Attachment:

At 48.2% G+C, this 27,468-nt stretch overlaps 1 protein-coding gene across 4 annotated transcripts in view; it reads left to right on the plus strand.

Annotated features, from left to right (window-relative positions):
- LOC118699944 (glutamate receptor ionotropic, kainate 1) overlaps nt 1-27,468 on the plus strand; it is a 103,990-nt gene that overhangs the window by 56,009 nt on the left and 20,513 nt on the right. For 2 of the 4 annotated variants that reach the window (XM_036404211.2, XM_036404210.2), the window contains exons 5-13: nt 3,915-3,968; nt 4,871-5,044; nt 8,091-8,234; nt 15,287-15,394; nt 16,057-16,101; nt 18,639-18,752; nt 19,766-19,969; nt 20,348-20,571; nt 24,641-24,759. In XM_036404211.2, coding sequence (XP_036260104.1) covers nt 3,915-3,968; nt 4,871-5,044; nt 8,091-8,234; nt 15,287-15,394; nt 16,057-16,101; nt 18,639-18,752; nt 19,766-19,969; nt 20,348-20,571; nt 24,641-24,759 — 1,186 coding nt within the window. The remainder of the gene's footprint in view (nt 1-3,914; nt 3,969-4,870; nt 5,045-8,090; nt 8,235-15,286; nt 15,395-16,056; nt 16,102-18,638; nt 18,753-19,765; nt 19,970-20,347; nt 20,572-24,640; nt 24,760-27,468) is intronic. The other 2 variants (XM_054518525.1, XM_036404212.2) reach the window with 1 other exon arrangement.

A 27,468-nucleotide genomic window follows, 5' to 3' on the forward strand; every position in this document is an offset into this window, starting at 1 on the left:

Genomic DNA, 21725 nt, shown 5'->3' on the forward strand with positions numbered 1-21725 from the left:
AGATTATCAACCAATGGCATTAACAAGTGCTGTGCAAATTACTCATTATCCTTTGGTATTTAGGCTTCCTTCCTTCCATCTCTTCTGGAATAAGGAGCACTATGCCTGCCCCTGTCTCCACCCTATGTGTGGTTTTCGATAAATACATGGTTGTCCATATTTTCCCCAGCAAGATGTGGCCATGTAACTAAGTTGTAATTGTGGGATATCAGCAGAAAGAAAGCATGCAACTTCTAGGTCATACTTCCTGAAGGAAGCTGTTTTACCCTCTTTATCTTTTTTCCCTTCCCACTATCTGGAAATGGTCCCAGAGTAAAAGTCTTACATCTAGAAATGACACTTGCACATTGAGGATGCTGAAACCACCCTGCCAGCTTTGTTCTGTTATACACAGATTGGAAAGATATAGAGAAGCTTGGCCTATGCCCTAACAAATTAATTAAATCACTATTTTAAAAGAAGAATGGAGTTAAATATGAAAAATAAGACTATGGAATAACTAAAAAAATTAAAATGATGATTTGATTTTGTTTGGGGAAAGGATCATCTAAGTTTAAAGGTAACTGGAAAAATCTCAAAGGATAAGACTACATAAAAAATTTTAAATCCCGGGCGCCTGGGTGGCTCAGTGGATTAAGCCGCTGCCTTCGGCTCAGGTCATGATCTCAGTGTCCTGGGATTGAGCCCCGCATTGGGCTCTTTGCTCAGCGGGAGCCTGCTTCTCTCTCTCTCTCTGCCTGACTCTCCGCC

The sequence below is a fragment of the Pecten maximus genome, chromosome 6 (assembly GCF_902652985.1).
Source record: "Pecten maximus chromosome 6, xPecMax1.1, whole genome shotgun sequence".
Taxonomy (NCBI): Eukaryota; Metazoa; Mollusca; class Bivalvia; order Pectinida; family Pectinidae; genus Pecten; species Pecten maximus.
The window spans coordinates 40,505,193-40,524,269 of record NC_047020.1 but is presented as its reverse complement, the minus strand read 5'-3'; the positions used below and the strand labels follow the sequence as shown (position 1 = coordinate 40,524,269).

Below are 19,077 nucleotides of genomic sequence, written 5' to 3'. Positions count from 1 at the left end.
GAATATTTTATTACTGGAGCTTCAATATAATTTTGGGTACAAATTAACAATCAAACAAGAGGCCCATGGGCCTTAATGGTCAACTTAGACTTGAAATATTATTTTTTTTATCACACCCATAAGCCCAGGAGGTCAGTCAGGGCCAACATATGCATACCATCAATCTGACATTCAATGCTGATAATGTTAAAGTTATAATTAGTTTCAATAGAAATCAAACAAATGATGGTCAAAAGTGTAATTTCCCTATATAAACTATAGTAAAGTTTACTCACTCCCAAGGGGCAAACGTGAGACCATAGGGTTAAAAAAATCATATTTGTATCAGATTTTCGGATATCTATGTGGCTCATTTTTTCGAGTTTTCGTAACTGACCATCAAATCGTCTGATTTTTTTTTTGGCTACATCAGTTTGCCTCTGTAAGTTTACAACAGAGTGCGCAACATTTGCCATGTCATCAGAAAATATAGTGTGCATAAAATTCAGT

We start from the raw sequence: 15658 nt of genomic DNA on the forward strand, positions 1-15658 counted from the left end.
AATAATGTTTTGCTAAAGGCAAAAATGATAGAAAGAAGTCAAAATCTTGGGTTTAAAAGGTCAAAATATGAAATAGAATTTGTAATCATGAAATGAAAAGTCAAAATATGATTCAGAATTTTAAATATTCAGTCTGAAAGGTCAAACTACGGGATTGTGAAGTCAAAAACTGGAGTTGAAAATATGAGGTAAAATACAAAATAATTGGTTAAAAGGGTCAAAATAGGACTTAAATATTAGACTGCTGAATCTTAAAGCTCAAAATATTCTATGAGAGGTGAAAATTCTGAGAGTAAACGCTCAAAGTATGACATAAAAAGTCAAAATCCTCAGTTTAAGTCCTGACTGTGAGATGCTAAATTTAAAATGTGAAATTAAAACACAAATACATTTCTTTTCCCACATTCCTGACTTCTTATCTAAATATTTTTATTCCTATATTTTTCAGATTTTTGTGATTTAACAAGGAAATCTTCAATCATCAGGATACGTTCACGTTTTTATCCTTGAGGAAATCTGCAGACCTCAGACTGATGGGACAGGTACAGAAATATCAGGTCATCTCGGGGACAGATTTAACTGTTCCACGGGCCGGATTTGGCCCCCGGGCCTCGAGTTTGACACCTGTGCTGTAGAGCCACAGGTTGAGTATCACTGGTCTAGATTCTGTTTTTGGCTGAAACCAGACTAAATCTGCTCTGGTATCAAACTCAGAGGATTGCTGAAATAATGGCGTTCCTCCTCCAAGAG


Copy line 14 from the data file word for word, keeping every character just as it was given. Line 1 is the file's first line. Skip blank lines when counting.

AATAATGTTTTGCTAAAGGCAAAAATGATAGAAAGAAGTCAAAATCTTGGGTTTAAAAGGTCAAAATATGAAATAGAATTTGTAATCATGAAATGAAAAGTCAAAATATGATTCAGAATTTTAAATATTCAGTCTGAAAGGTCAAACTACGGGATTGTGAAGTCAAAAACTGGAGTTGAAAATATGAGGTAAAATACAAAATAATTGGTTAAAAGGGTCAAAATAGGACTTAAATATTAGACTGCTGAATCTTAAAGCTCAAAATATTCTATGAGAGGTGAAAATTCTGAGAGTAAACGCTCAAAGTATGACATAAAAAGTCAAAATCCTCAGTTTAAGTCCTGACTGTGAGATGCTAAATTTAAAATGTGAAATTAAAACACAAATACATTTCTTTTCCCACATTCCTGACTTCTTATCTAAATATTTTTATTCCTATATTTTTCAGATTTTTGTGATTTAACAAGGAAATCTTCAATCATCAGGATACGTTCACGTTTTTATCCTTGAGGAAATCTGCAGACCTCAGACTGATGGGACAGGTACAGAAATATCAGGTCATCTCGGGGACAGATTTAACTGTTCCACGGGCCGGATTTGGCCCCCGGGCCTCGAGTTTGACACCTGTGCTGTAGAGCCACAGGTTGAGTATCACTGGTCTAGATTCTGTTTTTGGCTGAAACCAGACTAAATCTGCTCTGGTATCAAACTCAGAGGATTGCTGAAATAATGGCGTTCCTCCTCCAAGAG